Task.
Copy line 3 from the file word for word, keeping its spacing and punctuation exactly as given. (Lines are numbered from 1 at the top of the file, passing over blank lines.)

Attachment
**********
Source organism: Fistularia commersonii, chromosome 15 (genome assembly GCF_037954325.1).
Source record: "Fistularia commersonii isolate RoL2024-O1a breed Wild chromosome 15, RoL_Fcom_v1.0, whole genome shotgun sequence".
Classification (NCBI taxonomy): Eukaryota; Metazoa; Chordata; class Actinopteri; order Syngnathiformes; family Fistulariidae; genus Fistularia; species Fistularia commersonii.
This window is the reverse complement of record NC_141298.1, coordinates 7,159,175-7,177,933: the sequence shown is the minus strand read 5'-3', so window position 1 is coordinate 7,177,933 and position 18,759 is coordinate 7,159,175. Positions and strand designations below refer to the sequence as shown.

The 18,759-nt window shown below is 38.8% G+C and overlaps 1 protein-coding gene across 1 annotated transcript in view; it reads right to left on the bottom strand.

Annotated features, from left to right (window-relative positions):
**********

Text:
Classification (NCBI taxonomy): Eukaryota; Metazoa; Chordata; class Actinopteri; order Syngnathiformes; family Fistulariidae; genus Fistularia; species Fistularia commersonii.